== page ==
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Impact Fees for Oil and Gas Development


Oil and gas development adjacent to communities can result in numerous unwanted negative externalities such as air and water pollution, road congestion, and the loss of property values and open space.  These externalities result in fiscal costs to communities, costs typically not covered by taxes or royalties or the companies profiting from oil and gas production.  Communities wanting to protect themselves from unfettered and rapid oil and gas development need economic tools.  In this report, we present the legal and economic methods available for communities to recoup fiscal costs and incentivize industry responsibility in the form of impact fees.

Air Pollution Costs from Oil and Gas Development


Impact fees represent an economic tool available to communities that can account for the market and non-market costs from oil and gas development.  A major non-market cost of oil and gas development is the societal health costs associated with air pollution.  In this report, we provide methods for estimating marginal damage costs associated with air pollution from oil and gas development and illustrate how impact fees can be estimated to include the monetized damages caused by air pollution to human health and other sources of human well-being.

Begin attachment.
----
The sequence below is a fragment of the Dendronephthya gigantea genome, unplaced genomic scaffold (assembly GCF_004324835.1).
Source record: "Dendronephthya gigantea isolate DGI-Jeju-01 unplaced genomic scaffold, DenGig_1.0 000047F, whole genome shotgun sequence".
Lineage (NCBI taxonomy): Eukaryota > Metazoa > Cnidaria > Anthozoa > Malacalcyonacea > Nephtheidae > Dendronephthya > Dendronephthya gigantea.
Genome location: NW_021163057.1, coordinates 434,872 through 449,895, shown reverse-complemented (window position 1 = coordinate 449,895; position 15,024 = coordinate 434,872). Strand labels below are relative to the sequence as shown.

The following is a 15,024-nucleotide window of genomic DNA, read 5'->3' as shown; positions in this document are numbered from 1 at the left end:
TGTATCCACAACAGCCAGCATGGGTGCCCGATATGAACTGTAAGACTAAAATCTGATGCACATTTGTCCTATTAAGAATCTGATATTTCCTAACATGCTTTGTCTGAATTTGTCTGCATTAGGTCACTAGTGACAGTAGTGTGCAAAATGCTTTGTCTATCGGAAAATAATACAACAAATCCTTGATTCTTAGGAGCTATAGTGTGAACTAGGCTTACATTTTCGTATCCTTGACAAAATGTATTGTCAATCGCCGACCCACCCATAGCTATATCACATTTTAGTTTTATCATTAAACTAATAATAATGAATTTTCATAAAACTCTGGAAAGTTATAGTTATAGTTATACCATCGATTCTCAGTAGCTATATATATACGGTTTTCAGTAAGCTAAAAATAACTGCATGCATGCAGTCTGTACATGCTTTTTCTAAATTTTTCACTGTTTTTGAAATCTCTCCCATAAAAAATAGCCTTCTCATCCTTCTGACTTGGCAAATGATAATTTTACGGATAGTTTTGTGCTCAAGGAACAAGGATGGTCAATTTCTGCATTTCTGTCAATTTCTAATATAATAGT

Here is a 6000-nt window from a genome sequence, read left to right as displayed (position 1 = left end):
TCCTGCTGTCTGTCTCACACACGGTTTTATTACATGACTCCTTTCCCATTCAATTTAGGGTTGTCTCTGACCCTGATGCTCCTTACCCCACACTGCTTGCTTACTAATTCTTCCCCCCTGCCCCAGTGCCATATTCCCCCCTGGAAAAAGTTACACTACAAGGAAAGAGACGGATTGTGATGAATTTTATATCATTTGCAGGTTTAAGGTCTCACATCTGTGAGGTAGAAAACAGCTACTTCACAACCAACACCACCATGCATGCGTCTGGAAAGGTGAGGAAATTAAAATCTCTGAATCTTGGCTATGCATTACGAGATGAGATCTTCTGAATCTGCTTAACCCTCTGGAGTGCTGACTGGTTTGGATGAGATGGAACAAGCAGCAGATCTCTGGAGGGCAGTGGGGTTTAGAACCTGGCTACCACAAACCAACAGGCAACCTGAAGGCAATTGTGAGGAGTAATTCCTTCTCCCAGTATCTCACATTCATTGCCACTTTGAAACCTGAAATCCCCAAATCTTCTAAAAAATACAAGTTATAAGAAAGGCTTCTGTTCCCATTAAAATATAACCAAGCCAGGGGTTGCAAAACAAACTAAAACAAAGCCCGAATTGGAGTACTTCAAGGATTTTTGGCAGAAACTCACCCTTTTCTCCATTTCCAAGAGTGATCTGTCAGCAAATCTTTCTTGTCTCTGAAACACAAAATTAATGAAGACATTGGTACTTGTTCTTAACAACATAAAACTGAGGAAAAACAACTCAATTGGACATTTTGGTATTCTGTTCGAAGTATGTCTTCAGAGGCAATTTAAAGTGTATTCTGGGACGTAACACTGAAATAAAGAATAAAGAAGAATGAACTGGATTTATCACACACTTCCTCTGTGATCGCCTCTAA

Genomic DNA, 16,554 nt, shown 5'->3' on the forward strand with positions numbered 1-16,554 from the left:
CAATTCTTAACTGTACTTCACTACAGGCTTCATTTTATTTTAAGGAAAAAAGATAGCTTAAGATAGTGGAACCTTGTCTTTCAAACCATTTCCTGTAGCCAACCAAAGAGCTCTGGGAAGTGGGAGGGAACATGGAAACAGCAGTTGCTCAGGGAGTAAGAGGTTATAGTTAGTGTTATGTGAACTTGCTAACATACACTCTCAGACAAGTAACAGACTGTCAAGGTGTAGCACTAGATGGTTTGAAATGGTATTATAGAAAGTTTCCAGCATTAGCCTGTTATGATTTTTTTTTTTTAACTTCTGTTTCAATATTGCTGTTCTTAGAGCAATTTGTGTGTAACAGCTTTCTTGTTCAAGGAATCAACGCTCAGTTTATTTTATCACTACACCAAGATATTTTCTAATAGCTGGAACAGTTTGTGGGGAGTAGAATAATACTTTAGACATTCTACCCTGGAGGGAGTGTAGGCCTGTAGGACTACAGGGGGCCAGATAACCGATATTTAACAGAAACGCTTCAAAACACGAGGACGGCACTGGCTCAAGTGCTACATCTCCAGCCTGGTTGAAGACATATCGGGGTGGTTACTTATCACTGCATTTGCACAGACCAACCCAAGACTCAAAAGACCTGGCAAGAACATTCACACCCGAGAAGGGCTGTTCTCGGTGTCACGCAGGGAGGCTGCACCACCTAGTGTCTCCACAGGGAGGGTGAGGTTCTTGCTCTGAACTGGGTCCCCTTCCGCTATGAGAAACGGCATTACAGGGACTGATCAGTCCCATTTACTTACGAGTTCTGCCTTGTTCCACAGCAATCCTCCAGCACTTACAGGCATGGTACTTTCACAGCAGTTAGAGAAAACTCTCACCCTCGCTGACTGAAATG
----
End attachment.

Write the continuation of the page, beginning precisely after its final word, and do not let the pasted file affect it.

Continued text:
Responsible Oil and Gas Development


Energy development has become the latest boom of the Wild West, with technological advances and volatile markets challenging timely community responses to unfettered development. This rapid expansion is threatening the sustainability of wildlife and ecosystem service production. With critical energy and conservation needs, transitioning to more efficient and cleaner energy is paramount. How can we ensure appropriate and sustainable energy development? CEI is working with communities on a platform for sensible energy development.

Sustainability of Oil and Gas Development


Dr. Pete Morton spoke about responsible oil and gas development at the University of Colorado’s Center for the American West on Tuesday, March 11th, 2014. He presented his evidence and suggestions at the Spring lecture series: FrackingSENSE 2.0:  What We Know, What We Don’t Know, and What We Hope to Learn about Oil & Gas Development.

View Dr. Morton's 2014 Univ.    of Colorado Presentation

Fracking and the Resource Curse


The following materials highlight the long-term community costs of rapid energy development and illuminate paths forward for sustainable approaches:

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